Sleeping pods stand out as the biggest trend in co-living, McDannell says, and L.A. claims the lion’s share of the market, thanks to pioneers like Upstart and PodShare, the original co-living chain that’s since expanded to San Francisco. “Podestrians,” as members are called, can book a built-in bunk bed at one of PodShare’s six L.A. locations and generally pay $50 a night, $280 a week or $1,000 a month. Properties have anywhere from 10 to 90 pods, and without any privacy curtains, it’s lights out and quiet hours by 10 p.m.
Eddy and Haven are two L.A. startups taking advantage of sleeping pods while maintaining an upscale, Instagram-endorsed lifestyle. These trend-conscious communities have taken the visions behind WeWork, Equinox and Soho House and dropped them into a Pinterest-board of a house. “There’s a lot of demand for this style of living,” says Eddy co-founder Seth Cohen, especially for transplants, post-graduates, and people leaving home for the first time. “It’s really an opportunity for people to start their careers in a more expeditious way and focus on their passions,” he says.
Rent starts at $795 a month at Eddy, where Aesop soap, daily housekeeping and Peloton bikes are complementary, and members can rent a roomier double-mattress pod for $50 extra. Cohen and his co-founders opened their first property in July, fully occupied, and are building two more campuses down the street. Haven, a wellness-focused co-living complex, sits on a multi-million dollar property in Venice Beach and tops rent at $995. The gym is sponsored by TRX. Celebrity chef Seamus Mullen hosts organic cooking classes. In the dedicated meditation room, Fleetwood Mac’s yoga instructor teaches breathwork.
A Shady Place for Sunny People
Jenae Connolly, a flaxen-haired 20-year-old Midwesterner, has glow-in-the-dark stars in the pod she sleeps in. Before settling into Eddy’s deluxe Hollywood project, she lived in her car for four months. But L.A. was always the goal, and she was finally here, using a 24 Hour Fitness to shower and “basically live,” as she put it.
“I was working at the time, which was outrageous,” she says. A sworn nomad, Connolly admits that she approaches life with calculated spontaneity. She has a thick tattoo on her front wrist that reads, “Your comfort zone will kill you.” Living outside ones’ comfort zone comes up often when talking to co-living tenants. This idea that a young person’s life is somehow measured in new and unfamiliar experiences off in faraway places on a shoestring budget.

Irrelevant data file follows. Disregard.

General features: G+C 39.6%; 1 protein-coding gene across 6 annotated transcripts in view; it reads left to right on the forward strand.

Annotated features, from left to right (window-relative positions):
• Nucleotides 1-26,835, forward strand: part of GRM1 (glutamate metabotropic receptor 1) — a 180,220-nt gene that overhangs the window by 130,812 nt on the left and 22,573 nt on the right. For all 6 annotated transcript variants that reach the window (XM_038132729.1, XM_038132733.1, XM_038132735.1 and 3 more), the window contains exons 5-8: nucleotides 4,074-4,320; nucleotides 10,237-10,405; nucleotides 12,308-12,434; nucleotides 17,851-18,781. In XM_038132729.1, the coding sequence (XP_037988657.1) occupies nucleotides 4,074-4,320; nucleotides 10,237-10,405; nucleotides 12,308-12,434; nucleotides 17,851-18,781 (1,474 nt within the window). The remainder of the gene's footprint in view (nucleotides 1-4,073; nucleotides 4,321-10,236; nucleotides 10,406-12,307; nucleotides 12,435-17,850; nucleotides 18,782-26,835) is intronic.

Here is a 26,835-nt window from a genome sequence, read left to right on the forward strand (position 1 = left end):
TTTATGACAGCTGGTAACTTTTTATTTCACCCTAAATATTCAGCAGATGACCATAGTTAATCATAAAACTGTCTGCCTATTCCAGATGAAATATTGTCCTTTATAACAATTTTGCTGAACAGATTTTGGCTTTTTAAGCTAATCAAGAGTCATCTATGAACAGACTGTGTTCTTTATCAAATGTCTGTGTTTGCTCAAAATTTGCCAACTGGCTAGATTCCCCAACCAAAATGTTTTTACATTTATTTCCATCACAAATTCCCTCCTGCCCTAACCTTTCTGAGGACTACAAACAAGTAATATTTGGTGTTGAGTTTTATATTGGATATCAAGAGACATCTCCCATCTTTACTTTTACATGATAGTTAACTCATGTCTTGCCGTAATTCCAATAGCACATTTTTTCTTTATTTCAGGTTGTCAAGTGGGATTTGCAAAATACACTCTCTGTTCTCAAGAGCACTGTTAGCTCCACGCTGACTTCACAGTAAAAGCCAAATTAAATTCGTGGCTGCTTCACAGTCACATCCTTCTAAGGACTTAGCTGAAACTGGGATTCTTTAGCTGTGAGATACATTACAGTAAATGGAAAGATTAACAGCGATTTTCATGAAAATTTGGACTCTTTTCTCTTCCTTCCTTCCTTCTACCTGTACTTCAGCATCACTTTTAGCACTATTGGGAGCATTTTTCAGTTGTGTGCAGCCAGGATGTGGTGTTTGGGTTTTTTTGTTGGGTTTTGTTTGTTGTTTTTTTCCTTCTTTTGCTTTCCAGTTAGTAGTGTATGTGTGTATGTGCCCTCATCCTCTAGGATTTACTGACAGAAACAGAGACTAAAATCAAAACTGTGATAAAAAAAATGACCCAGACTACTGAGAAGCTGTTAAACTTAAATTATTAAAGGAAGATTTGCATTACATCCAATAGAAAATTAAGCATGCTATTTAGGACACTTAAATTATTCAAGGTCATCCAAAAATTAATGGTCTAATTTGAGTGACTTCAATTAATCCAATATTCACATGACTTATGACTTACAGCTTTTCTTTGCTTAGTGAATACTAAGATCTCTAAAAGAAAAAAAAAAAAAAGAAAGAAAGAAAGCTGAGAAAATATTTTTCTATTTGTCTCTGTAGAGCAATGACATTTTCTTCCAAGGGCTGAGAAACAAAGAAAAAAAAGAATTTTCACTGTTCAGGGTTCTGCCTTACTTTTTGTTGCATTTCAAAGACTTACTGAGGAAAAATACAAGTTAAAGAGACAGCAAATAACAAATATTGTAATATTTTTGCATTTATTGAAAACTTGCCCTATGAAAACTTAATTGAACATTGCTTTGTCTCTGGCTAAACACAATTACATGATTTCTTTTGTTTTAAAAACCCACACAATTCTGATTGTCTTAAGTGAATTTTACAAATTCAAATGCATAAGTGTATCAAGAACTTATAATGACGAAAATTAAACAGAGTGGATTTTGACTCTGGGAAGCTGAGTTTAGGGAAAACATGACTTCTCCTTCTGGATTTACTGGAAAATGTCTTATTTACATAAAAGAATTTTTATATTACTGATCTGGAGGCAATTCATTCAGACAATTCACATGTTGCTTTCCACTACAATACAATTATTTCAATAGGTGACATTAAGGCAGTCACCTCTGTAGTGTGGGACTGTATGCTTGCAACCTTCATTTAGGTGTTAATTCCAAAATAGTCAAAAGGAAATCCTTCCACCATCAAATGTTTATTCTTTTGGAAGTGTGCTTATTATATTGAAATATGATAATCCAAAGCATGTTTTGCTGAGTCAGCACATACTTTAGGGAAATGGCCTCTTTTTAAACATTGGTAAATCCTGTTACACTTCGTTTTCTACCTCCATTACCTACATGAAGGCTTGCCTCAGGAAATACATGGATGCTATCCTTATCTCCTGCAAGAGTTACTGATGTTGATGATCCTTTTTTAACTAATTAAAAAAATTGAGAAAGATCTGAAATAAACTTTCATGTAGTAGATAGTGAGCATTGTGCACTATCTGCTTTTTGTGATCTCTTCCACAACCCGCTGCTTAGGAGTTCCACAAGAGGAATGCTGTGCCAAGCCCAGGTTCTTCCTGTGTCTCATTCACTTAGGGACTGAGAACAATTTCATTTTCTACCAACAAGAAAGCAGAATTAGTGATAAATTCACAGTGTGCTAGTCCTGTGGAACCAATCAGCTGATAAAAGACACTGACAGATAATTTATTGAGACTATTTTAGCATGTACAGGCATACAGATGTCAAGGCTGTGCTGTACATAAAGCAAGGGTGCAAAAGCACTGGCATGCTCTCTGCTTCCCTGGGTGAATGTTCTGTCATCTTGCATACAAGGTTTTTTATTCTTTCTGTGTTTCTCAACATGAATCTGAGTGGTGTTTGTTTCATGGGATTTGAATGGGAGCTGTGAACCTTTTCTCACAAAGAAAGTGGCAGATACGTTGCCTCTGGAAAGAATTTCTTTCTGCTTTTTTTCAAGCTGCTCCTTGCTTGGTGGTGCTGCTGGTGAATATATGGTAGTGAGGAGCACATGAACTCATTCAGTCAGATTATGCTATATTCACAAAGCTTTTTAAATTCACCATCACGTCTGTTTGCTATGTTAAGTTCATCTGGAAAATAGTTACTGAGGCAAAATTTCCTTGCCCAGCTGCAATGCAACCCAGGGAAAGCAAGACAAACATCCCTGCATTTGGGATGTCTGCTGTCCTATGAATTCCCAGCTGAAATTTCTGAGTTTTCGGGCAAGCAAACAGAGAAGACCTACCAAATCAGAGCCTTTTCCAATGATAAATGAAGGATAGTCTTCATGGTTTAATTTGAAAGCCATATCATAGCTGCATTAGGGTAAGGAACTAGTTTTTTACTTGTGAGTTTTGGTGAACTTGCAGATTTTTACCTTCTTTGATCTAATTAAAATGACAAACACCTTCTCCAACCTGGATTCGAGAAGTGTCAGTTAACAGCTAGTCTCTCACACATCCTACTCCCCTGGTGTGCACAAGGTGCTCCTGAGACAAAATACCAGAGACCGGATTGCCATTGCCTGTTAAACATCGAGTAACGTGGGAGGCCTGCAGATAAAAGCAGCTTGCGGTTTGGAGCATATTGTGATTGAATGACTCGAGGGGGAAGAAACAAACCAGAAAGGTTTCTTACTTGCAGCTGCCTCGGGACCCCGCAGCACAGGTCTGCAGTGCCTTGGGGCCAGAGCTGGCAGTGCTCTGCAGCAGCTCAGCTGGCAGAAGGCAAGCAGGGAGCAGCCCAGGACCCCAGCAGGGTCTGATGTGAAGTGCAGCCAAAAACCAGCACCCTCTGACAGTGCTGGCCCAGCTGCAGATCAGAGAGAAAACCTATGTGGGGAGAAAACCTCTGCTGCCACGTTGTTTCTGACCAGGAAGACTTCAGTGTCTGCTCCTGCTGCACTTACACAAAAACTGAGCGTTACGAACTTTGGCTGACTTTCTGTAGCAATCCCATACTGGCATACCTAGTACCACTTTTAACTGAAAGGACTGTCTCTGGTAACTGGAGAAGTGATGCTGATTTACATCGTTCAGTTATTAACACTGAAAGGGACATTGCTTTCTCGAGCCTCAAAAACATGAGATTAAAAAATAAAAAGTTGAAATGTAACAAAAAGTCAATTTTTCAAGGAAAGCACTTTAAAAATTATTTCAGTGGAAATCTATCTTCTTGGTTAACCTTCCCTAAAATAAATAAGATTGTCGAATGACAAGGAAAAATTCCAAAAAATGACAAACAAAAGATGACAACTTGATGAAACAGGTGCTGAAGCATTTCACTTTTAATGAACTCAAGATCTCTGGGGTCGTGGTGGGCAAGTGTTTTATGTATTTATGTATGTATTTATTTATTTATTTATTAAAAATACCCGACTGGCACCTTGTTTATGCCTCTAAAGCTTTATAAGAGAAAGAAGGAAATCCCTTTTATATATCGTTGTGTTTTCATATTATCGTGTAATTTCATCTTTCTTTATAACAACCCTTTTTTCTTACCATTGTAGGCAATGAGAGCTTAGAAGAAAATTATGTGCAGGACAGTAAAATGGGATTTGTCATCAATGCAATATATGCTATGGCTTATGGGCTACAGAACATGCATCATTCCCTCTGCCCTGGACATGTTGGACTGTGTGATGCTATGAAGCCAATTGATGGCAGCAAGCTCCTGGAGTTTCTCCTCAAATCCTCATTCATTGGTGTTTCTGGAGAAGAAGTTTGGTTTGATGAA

Sennami Goziem, a 25-year-old Georgia-native with a Master’s Degree in International Business, came to L.A. for a more diverse job market. She moved into her Upstart pod on August 1 with three months’ rent saved and high expectations for herself and her career.
Then, L.A. quickly did that thing where it reminds you to check your ego outside the city limits. That month, her car was towed, she got seven parking tickets and she’s behind on rent today. The two-month stay has been extended indefinitely. “After going through all the things I’ve been going through, I’ve been broken, and living in a community like this, sometimes you have to come home and hear how someone else has been broken,” she says. “I’ve seen a couple of my roommates hit rock-bottom depression,” she says, and she tries to support them the best she can, just like they’ve supported her.
Going home means giving up on the future to Goziem and the thousands of young people living and co-living on their own. At the end of the day, sometimes it helps to come home to a friend, or 96.